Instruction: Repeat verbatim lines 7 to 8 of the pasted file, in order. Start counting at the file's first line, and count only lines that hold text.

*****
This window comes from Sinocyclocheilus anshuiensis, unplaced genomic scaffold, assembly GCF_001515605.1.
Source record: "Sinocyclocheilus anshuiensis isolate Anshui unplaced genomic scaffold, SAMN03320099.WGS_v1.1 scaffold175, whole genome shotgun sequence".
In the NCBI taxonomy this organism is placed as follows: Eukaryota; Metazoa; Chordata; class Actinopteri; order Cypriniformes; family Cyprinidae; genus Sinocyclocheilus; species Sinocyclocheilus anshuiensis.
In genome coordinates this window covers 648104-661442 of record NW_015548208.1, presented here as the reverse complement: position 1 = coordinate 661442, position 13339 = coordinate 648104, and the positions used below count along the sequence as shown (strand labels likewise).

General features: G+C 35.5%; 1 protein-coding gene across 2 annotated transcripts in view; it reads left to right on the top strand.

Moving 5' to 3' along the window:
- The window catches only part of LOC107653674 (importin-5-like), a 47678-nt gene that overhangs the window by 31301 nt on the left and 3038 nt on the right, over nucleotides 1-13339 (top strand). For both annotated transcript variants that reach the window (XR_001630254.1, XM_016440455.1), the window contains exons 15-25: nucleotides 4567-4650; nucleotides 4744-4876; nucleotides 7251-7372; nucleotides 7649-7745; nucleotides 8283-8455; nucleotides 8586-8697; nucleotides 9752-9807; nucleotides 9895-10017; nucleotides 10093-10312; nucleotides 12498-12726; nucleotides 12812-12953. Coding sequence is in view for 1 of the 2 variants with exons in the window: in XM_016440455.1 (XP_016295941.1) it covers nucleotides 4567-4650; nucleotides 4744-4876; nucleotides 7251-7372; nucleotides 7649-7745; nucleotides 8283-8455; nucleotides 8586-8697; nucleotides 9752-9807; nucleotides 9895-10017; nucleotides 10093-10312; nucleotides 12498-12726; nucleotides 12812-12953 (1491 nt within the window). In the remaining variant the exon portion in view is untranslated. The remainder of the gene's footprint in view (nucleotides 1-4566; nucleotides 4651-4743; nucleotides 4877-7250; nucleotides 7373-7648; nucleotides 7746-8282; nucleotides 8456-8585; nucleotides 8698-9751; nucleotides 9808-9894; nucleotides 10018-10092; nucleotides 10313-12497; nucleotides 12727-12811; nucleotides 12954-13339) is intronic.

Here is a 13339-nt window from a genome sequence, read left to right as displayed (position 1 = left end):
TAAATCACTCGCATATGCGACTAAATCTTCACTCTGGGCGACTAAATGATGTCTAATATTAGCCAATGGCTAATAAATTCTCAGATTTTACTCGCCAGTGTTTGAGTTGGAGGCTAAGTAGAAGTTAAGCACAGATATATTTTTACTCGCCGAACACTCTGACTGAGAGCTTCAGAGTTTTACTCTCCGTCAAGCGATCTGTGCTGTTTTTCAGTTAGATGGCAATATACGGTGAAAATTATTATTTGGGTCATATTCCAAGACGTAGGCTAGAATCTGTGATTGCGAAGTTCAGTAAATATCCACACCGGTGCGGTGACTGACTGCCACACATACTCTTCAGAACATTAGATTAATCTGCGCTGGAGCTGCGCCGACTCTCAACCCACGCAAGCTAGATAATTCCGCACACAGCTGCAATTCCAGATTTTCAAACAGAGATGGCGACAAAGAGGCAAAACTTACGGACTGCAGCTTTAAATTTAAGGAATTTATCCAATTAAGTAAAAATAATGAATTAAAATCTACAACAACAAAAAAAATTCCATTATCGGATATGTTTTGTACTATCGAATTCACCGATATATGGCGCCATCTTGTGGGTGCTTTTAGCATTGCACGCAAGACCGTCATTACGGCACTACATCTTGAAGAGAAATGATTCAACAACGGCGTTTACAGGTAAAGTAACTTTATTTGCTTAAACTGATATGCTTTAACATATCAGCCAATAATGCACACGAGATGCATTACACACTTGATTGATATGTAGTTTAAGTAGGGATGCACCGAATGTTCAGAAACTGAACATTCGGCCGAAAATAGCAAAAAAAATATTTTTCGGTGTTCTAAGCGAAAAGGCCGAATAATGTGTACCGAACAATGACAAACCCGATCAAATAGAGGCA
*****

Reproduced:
- The window catches only part of LOC107653674 (importin-5-like), a 47678-nt gene that overhangs the window by 31301 nt on the left and 3038 nt on the right, over nucleotides 1-13339 (top strand). For both annotated transcript variants that reach the window (XR_001630254.1, XM_016440455.1), the window contains exons 15-25: nucleotides 4567-4650; nucleotides 4744-4876; nucleotides 7251-7372; nucleotides 7649-7745; nucleotides 8283-8455; nucleotides 8586-8697; nucleotides 9752-9807; nucleotides 9895-10017; nucleotides 10093-10312; nucleotides 12498-12726; nucleotides 12812-12953. Coding sequence is in view for 1 of the 2 variants with exons in the window: in XM_016440455.1 (XP_016295941.1) it covers nucleotides 4567-4650; nucleotides 4744-4876; nucleotides 7251-7372; nucleotides 7649-7745; nucleotides 8283-8455; nucleotides 8586-8697; nucleotides 9752-9807; nucleotides 9895-10017; nucleotides 10093-10312; nucleotides 12498-12726; nucleotides 12812-12953 (1491 nt within the window). In the remaining variant the exon portion in view is untranslated. The remainder of the gene's footprint in view (nucleotides 1-4566; nucleotides 4651-4743; nucleotides 4877-7250; nucleotides 7373-7648; nucleotides 7746-8282; nucleotides 8456-8585; nucleotides 8698-9751; nucleotides 9808-9894; nucleotides 10018-10092; nucleotides 10313-12497; nucleotides 12727-12811; nucleotides 12954-13339) is intronic.

Here is a 13339-nt window from a genome sequence, read left to right as displayed (position 1 = left end):